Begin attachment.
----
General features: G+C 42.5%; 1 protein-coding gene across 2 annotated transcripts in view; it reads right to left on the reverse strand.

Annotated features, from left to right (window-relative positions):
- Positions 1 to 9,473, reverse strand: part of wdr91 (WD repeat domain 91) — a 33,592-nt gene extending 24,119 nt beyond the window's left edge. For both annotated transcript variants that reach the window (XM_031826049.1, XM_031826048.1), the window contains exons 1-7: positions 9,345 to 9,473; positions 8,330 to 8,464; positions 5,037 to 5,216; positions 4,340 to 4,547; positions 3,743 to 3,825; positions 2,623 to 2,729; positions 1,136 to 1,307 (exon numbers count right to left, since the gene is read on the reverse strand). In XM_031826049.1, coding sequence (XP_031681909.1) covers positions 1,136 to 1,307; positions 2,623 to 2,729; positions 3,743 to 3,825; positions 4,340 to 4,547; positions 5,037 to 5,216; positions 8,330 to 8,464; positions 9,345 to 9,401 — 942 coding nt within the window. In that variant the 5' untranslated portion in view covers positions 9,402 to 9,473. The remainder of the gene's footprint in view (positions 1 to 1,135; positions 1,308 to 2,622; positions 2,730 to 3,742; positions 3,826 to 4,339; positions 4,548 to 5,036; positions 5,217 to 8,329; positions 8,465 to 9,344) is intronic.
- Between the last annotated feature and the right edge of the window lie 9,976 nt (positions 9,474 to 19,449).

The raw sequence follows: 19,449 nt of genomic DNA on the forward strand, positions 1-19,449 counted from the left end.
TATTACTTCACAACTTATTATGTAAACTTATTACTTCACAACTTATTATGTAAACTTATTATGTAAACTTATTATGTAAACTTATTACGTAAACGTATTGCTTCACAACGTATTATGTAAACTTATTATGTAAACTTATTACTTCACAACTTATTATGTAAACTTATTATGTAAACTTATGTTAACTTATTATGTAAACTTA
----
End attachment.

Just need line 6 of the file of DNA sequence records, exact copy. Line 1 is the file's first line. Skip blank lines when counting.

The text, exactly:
TATTACTTCACAACTTATTATGTAAACTTATTACTTCACAACTTATTATGTAAACTTATTATGTAAACTTATTATGTAAACTTATTACGTAAACGTATTGCTTCACAACGTATTATGTAAACTTATTATGTAAACTTATTACTTCACAACTTATTATGTAAACTTATTATGTAAACTTATGTTAACTTATTATGTAAACTTA